Judy Blume’s Are You There, God? It’s Me, Margaret (1970)
The world of Are You There God, It’s Me, Margaret is the late 1960s, when religion and belief in God was a lot more ubiquitous than it is now. Even a child not raised in any religious tradition was still culturally embedded in a belief in God. This is just one of the things that first stands out to me about this book, rereading it after many years.
I really enjoy this story. It is not merely about a young girl going through puberty, even though that it often how it gets summed up, and in fact the sexual element is only a small part of what Judy Blume conveys with the character of Margaret.
Margaret is a character that I can relate to somewhat. She is an only child who just moved to a new suburb. Even prior to her move, it does not seem that she had many friends, since no one from before her move is ever mentioned again in the novel. Transportation was not so arduous in the 1960s that she would not have at least made plans to visit an old friend on a weekend, or talked to them over the phone. Margaret thus wanted to make a new start in her new neighbourhood and school and make a group of friends.
She does find friends, and they are not a bad crowd. They do seem to be in a hurry to grow up – insisting on wearing bras whether or not they needed them, anxious to get their periods (until they do…), and wanting a safe place to gossip about boys and crushes – but there is little bullying and the girls do have a genuine friendship. This book was the first place that I ever heard the word “pre-teen” – nowadays, Margaret and her friends would be described as typical pre-teen girls. For them, growing up was exciting and interesting. And yet, Margaret is not quite like them.
For sure, she is interested in her identity. She wants to fit in and is worried about her place in the world. However, for Margaret, bras and periods are just the surface – physical reassurances that she is indeed growing up right. What she is interested in is something deeper, more meaningful, and strangely not discussed much.
Margaret’s parents were raised in separate religions. In the twenty-first century, that is not highly unusual, but it was less common in the early 1950s when Margaret’s parents would have gotten married. Her father was Jewish and her mother was Christian (denomination unknown). They decided that they would not practice any religion and not raise their daughter with any religious background. Since Margaret believes in God, it is likely that her parents still do as well. However, as religion and God are not discussed in her home, Margaret is left to figure out her relationship with God on her own.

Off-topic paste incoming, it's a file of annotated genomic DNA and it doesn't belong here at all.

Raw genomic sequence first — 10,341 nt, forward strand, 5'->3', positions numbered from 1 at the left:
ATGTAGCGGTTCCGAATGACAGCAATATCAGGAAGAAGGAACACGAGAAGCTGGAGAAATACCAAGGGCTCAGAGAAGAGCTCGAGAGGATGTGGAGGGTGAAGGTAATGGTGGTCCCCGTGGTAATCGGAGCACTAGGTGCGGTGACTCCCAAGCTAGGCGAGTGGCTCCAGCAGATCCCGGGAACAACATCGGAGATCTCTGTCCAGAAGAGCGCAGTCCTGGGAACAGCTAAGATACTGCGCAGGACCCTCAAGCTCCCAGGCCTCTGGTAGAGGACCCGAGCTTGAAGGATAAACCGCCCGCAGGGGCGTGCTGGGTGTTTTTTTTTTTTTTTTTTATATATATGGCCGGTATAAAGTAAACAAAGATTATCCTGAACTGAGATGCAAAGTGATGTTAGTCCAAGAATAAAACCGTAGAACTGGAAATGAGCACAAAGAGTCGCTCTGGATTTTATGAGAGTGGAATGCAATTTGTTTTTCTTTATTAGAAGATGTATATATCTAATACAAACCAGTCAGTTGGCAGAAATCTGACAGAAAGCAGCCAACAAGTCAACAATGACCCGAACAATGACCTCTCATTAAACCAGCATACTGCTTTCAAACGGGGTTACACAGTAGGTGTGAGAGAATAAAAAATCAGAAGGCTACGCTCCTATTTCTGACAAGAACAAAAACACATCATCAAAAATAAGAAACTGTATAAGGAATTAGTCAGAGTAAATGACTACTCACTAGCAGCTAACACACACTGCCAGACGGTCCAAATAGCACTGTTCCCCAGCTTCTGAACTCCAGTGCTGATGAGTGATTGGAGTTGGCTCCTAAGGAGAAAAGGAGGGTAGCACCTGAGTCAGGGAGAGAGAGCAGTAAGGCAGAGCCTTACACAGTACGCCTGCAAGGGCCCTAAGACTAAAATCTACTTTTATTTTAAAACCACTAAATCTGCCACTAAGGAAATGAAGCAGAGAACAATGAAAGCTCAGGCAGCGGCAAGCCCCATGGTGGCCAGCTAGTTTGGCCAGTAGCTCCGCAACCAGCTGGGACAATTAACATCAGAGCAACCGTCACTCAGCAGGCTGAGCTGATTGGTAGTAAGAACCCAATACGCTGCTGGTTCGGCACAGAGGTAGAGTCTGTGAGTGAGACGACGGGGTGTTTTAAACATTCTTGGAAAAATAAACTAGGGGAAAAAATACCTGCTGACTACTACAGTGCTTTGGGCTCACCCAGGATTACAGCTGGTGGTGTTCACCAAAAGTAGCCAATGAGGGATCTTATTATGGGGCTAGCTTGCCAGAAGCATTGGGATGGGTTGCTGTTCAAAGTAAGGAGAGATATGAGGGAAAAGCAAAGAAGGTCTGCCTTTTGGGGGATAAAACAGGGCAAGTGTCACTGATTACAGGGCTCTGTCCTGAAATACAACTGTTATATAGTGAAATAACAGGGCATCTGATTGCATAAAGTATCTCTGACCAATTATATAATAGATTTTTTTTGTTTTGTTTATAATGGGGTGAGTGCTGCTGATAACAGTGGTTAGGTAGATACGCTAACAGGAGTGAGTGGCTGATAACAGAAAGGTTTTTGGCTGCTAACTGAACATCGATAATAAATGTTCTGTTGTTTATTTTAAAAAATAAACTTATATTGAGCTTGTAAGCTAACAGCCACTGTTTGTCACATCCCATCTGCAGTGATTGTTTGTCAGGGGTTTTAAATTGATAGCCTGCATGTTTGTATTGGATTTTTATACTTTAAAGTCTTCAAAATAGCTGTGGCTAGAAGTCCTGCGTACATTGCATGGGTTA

That relationship is quite intimate, even as Margaret feels that God is above some questions (He isn’t above any questions, she figures out by the end). God is her friend and confidante. She has one-sided conversations with Him. He is there for her. But as she matures into a young woman, her child-like relationship with God is called into question.
She delves into the topic of religion for a school project, only to see the ugly side of it. What she hears and sees people do and say in the name of God is like having her best friend and grandfather slandered. She sees discord and confusion about God – her innocent certainty about Him is called into question. She even decides that she no longer wants to talk to Him because she feels that He has abandoned her and her family.
Her search for a closer connection with God and a better understanding of religion causes rifts that had been pasted over within her family to be ripped open, as her parents and grandparents fight over her. Margaret wants to belong. Her parents, by not choosing a religious identity for her, inadvertently cut her off from all that is good about religion as well. She lacked a community. She lacked spiritual guidance. She lacked a relationship with her grandparents. When she did finally establish a relationship with her paternal grandmother, her grandmother still wanted to win her over to Judaism.
In short, this book is about how Margaret’s relationship with God changes as she matures. The physical changes in her body only mirror these spiritual changes. They are outward signs that God has not abandoned her and that she is maturing into her own identity. No one can take her relationship with God from her.
As an adult, I would like to know what happened to Margaret and her faith later in life. Did she decide to adopt either of her parents’ former religions? Did she renounce God as she undoubtedly struggled through high school, as we all do in some way or another? Did her friends or boyfriends laugh at her faith and convince her to give it up as childish foolishness? Did her parents come to realise that while they might be fine on the religious front, they needed to support their daughter on her own religious path? Did their own marriage survive?
Despite some dated references, this book is not stuck in the 1960s. It serves as a good story as well as a helpful guide for young girls in their pre-teen years. Margaret’s story is universal for all women. It strikes a chord with me in particular because I am also an only child and religious. It is also an excellent introduction to God and religion for young people who have not had much of a religious upbringing at all, or even those who have been brought up as atheists. After all, God is not going anywhere. Religion is deeply rooted in humanity. As Margaret’s case shows, you can’t just ignore God – even if anything to do with sex is a good distraction.
Blume, Judy. (1970). Are You There, God? It’s Me, Margaret. New York : Yearling Books. 149 pgs.